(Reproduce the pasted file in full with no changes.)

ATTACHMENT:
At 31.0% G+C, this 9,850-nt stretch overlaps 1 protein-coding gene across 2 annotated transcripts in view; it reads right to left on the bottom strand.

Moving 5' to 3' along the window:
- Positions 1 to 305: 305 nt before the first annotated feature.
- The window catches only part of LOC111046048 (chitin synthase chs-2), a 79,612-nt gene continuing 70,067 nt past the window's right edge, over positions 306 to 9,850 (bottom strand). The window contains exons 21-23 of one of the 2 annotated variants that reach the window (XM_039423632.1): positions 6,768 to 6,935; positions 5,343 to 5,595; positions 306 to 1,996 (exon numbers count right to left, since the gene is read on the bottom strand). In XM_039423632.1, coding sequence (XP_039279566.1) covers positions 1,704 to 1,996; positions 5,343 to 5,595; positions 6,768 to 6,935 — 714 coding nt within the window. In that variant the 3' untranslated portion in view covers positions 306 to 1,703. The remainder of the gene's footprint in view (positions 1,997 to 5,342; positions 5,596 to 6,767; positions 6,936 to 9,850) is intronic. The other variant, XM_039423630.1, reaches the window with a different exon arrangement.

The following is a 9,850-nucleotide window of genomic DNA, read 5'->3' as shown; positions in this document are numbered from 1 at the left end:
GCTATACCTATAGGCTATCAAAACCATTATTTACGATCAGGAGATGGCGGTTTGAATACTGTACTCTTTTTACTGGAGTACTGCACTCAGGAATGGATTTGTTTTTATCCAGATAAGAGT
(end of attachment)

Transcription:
At 31.0% G+C, this 9,850-nt stretch overlaps 1 protein-coding gene across 2 annotated transcripts in view; it reads right to left on the bottom strand.

Moving 5' to 3' along the window:
- Positions 1 to 305: 305 nt before the first annotated feature.
- The window catches only part of LOC111046048 (chitin synthase chs-2), a 79,612-nt gene continuing 70,067 nt past the window's right edge, over positions 306 to 9,850 (bottom strand). The window contains exons 21-23 of one of the 2 annotated variants that reach the window (XM_039423632.1): positions 6,768 to 6,935; positions 5,343 to 5,595; positions 306 to 1,996 (exon numbers count right to left, since the gene is read on the bottom strand). In XM_039423632.1, coding sequence (XP_039279566.1) covers positions 1,704 to 1,996; positions 5,343 to 5,595; positions 6,768 to 6,935 — 714 coding nt within the window. In that variant the 3' untranslated portion in view covers positions 306 to 1,703. The remainder of the gene's footprint in view (positions 1,997 to 5,342; positions 5,596 to 6,767; positions 6,936 to 9,850) is intronic. The other variant, XM_039423630.1, reaches the window with a different exon arrangement.

The following is a 9,850-nucleotide window of genomic DNA, read 5'->3' as shown; positions in this document are numbered from 1 at the left end:
GCTATACCTATAGGCTATCAAAACCATTATTTACGATCAGGAGATGGCGGTTTGAATACTGTACTCTTTTTACTGGAGTACTGCACTCAGGAATGGATTTGTTTTTATCCAGATAAGAGT